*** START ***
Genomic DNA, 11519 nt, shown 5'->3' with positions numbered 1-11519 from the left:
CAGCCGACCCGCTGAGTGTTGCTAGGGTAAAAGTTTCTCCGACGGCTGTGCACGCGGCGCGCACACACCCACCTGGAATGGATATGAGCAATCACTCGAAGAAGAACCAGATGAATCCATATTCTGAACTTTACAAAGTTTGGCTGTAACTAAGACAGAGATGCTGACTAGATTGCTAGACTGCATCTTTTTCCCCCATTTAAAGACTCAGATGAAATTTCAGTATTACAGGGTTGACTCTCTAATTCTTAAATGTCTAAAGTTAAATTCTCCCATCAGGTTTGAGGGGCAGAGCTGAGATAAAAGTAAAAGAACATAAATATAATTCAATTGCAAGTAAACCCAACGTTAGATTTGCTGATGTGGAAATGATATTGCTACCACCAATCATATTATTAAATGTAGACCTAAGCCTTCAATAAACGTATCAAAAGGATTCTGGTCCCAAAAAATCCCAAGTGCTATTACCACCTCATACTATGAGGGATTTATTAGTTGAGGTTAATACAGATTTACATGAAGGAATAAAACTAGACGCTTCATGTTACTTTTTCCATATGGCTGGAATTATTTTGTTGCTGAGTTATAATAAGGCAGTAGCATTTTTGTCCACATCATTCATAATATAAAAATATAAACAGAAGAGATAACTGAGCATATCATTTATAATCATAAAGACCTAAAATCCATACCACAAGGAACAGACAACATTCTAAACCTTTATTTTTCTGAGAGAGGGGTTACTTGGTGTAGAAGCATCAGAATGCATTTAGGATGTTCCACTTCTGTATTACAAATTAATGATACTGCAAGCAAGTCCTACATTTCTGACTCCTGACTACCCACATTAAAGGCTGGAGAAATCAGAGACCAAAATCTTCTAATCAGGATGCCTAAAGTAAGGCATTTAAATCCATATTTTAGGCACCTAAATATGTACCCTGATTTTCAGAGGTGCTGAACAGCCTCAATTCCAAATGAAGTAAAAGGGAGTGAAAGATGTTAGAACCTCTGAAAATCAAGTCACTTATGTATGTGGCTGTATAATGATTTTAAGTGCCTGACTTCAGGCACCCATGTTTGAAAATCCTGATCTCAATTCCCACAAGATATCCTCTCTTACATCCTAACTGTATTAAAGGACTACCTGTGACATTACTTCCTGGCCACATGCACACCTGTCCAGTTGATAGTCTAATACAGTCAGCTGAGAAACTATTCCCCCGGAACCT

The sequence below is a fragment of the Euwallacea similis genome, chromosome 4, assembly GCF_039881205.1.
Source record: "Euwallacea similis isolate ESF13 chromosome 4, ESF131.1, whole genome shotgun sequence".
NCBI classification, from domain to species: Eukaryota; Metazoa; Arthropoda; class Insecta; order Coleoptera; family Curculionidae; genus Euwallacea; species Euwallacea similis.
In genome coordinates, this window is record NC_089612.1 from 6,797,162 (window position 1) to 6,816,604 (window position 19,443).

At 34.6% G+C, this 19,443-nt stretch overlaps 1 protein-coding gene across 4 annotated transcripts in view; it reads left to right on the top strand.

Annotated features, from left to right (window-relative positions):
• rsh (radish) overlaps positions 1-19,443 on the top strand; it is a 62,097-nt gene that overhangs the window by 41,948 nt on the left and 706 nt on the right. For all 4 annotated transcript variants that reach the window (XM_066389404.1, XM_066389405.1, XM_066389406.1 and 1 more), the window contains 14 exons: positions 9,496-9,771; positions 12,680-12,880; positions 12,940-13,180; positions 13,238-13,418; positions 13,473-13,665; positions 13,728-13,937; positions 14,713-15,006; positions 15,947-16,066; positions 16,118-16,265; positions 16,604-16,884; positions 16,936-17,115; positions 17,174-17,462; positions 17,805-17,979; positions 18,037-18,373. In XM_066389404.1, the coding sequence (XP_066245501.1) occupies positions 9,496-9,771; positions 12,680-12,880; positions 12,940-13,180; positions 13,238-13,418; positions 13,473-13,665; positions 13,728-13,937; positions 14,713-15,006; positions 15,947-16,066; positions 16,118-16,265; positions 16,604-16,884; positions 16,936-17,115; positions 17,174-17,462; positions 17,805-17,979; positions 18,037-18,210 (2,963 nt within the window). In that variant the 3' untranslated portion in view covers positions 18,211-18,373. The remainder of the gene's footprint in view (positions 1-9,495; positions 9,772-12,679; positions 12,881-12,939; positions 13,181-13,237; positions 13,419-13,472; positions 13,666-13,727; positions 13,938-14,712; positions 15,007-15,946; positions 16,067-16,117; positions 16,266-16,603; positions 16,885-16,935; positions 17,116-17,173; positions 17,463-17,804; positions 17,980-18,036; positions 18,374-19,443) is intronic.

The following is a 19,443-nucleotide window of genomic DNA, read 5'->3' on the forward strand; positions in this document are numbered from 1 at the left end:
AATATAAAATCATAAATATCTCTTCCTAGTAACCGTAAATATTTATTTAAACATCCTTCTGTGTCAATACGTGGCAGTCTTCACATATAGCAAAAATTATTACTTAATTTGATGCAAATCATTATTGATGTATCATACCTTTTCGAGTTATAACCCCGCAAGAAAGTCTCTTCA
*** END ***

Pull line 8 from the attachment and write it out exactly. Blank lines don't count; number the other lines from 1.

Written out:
Annotated features, from left to right (window-relative positions):